PR is somewhat of a new thing for many SEO companies. They’ve shifted to content marketing, content strategy and the like, and because of that, they’re slow on the trigger in terms of really assimilating the skills that experienced PR companies have spent 10,000 hours picking up.
Despite the many bouts of negative press many PR companies have received, for every bad egg there are several extremely talented companies out there that do an incredible job of getting pickup for their clients through big publishers.
These companies have much to teach SEO companies transitioning into content marketing, and through a year plus of doing content exclusively full time, I’ve learned about the advantages these companies have over much of the “SEO” content marketing that is still being done today.
Your E-Mail Signature is a Necessary Resource
When pitching big content, you are pitching an entire story. You are attempting to get publishers to write an entire article dedicated to your piece, to an audience with extremely high standards.
Not nonchalantly link in a roundup, or post in an embed code with fifty words of text in a blog post nobody will read. They need to do a ton of work. And because of that, your approach must change – and it starts with the signature.
What real companies do in their signature, PR or not, is post their phone number. Yes, their contact information. SEOs come from a background of secrecy and fear, so the likelihood that they would post a phone number, much less use their real name in a signature, is something most would not consider.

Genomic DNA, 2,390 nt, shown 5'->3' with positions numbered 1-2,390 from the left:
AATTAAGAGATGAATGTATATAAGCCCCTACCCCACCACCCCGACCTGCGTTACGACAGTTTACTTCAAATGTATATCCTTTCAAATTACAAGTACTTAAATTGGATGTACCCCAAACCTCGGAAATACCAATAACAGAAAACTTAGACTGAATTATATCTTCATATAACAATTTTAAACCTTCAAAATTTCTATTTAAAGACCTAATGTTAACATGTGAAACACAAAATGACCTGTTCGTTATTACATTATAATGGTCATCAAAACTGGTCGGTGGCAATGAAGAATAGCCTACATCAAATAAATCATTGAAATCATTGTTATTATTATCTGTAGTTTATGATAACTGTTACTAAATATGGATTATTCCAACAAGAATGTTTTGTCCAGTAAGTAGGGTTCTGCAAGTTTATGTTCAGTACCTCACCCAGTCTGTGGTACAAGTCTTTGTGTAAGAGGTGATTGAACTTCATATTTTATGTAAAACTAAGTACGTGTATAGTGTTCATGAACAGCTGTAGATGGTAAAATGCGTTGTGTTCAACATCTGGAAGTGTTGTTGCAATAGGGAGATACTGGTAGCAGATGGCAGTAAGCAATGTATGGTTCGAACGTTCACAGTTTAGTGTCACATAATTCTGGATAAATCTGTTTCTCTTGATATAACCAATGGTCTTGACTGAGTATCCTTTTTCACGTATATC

But for PR companies without that fear, pitching real content, it’s a no brainer. These journalists quite frequently need additional detail to create a unique spin on this content, and they also know that time is precious – so they need to get ahold of you immediately. They do this through a phone number.
Like an embed code for an infographic, your phone number reduces friction for the journalist so that they may easier write a piece and therefore, link to you.
By including a phone number, and a legitimate, trustworthy looking signature, you not only immediately establish trust, but you also give these reporters immediate access to you so they can take advantage of the timeliness breaking news reporters know is so crucial to a successful piece.
Press Releases are a Calling Card
Again, SEOs are used to hiding behind the companies they do work for – mostly because they are doing work they aren’t proud of, and also for the reason that they fear a manual review by a Google engineer. PR companies don’t care. When they do a press release – they, shocker, actually list their contact information on the press release.
ON the press release! SEOs wouldn’t dare even ever link to the companies they represent, but PR companies literally spit it out the second they contact someone to cover them.
The reason for this is twofold. First, it again serves the aim of allowing press people to immediately contact them should they have any information about the piece that’s being released – lowering coverage friction – and that’s most important. But second, these press releases, when in connection with successful pieces of content, serve as an easily-formed inbound marketing channel.